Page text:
"Anything is possible once you do not give up on yourself"

Adult Learner Avril Hannifin shares her story about returning to education as a single parent, excelling in community education programmes with Ronanstown CDP and An Cosán Virtual Community College

I had lost my sense of self and was isolated from my friends and family

I returned to education at the age of 19 having entered the realm of motherhood. At the time I had lost my sense of self and was isolated from my friends and family. Some of the wonderful women from Ronanstown Community Development Project (RCDP) invited me in for a cup of tea and a chat. That day changed my life for the better. I went from being a shy awkward teenager to joining Back to Education Classes.

I started a Personal Development FETAC (now QQI) Level 3 course. My precious daughter was well cared for in the community creche, so we were both socialising, learning and developing – fourteen years on and we are still learning and developing. I was inspired by Vivienne Glanville and all of the team in RCDP. Despite cuts to the sector they kept going and passed on their knowledge to us students. By 2014 I had progressed to a Diploma in Women, Gender and Social Justice at Ronanstown, and I wondered what was next for me.

I combatted my fears and registered for a degree 

I was blessed to meet Sharon Bermingham from An Cosán, who advised me about courses and further education pathways. I combatted my fears and registered for a degree in Community Development and Leadership with An Cosán, encouraged by the community and holistic ethos. Community-based centres understand the intersectional factors that impede people of low socio-economic status. We face adversity in our everyday lives and each time you get over one thing another issue emerges. All these issues result in trauma. Therefore, the small classes and on-site support are crucial. The welcoming staff are vital in students’ growth as they provide care and encouragement.

They believed in me when I did not believe in myself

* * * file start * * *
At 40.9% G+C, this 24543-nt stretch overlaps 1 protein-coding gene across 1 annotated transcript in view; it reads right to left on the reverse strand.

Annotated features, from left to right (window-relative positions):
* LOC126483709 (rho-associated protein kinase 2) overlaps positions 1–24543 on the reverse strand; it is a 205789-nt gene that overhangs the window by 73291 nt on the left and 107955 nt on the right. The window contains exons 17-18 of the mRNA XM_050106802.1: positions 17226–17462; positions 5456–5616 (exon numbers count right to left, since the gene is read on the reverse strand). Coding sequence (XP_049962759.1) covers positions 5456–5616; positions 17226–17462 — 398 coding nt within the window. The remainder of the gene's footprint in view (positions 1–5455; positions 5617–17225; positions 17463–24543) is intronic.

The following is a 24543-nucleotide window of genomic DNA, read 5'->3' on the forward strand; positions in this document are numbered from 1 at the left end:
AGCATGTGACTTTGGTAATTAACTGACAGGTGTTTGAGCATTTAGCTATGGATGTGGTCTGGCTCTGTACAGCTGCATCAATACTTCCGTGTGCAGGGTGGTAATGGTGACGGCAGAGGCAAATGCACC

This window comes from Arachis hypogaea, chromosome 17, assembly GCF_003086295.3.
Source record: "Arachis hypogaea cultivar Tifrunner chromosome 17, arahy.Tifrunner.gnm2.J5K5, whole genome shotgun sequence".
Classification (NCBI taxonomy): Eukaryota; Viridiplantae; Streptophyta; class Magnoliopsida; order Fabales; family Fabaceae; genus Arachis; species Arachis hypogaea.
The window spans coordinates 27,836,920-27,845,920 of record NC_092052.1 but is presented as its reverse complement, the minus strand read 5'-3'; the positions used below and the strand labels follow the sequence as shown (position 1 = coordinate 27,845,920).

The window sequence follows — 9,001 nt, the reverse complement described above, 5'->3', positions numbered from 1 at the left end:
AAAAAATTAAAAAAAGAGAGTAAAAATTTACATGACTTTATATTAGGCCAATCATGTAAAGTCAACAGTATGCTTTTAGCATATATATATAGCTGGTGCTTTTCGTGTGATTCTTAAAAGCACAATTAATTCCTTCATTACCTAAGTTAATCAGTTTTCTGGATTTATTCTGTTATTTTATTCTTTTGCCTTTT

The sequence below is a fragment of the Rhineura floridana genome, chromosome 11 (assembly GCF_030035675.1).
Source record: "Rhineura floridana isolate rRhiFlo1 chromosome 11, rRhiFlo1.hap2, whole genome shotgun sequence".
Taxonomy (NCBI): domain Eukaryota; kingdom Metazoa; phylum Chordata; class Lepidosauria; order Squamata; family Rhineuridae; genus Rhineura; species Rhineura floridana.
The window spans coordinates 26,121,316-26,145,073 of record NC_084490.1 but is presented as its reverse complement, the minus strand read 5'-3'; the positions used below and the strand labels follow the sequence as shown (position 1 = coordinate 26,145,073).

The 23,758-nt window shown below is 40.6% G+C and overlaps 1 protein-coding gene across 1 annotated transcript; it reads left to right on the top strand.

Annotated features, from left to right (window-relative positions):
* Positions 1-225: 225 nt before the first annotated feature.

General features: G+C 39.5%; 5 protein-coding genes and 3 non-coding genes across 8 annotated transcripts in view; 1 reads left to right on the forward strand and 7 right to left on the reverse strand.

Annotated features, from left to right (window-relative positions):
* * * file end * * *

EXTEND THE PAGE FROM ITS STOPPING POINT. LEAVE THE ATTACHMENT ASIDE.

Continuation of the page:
The month I started my degree I was accepted for an internship with the Social Enterprise Development Company (SEDCo) in Ballyfermot Community Civic Centre. I learned more about the community and enjoyed my time with the team. SIx months later I progressed to employment in Clondalkin Travellers Development Group as an administrator where I learned a lot about culture and diversity. Two of my friends became my daughter’s Thursday mammies and I would not have been able to finish my studies if it was not for their support. They believed in me when I did not believe in myself.

When my daughter transitioned to secondary school I made the decision to focus more on our education. I volunteered as a mentor in An Cosán and joined the Young Women in Technology course. I became more interested in technology and joined the Digital Pathways Team as a Learning Support Educator. During that time our team delivered Accenture’s Skills to Succeed training to communities across Ireland. I remember our awe when we won the AONTAS STAR Award for Digital Inclusion in 2018! As learners who came up through the education system not enjoying our experience and then flourishing in community classrooms, we had a different perspective.

I thought back to the days when I could not look people in the eye and on that day I was speaking in front of EU Policy makers 

Six months later I accepted a great opportunity for a six-month apprenticeship in Goodbody Stockbrokers as an IT Support Engineer. I challenged myself and embraced the experience and returned to An Cosán with my new-found knowledge. In March of this year I was invited to the AONTAS STAR Awards. It was lovely to meet all of the nominees and hear about the great work they accomplished. I was honoured to represent learners at the AONTAS International Women’s Day Policy Event: The Impact of Community Education on the Lives of Women. I thought back to the days when I could not look people in the eye and on that day I was speaking in front of EU Policy makers and representatives from many organisations. The effort from community educators and staff has been pivotal in my transformation. 

Anything is possible once you do not give up on yourself

My perspective on education has changed completely: I believe in lifelong learning and have a growth mindset. I went from being a teenager hating school, wishing the day away to a woman working full time in adult education. I could not adjust to what Paulo Freire terms the ‘Banking’ method of education and prefer a collaborative, engaging approach. I am proud to be Tech Support for An Cosán and An Cosán Virtual Community College (VCC) and to work in digital learning which did not exist when I was in school.  I was not meant to recreate the patterns of the past but to innovate for the future. My daughter is looking forward going into transition year and doing work experience – maybe her future occupation does not exist yet either. We have been through a lot, but my education gave me the tools to advocate and persevere through it.  Sometimes life feels like a computer game, you get past one level and earn the gold stars and points and then in the next level you miss the target and fall. The key is to keep trying, be strategic, train and jump higher. Anything is possible once you do not give up on yourself. Life is illuminated with learning and you can shine bright.

Find out about education and training options by visiting or calling the One Step Up Freephone helpline at 1800 303 696 or contact Sam O’Brien-Olinger, AONTAS Information and Policy Officer via email: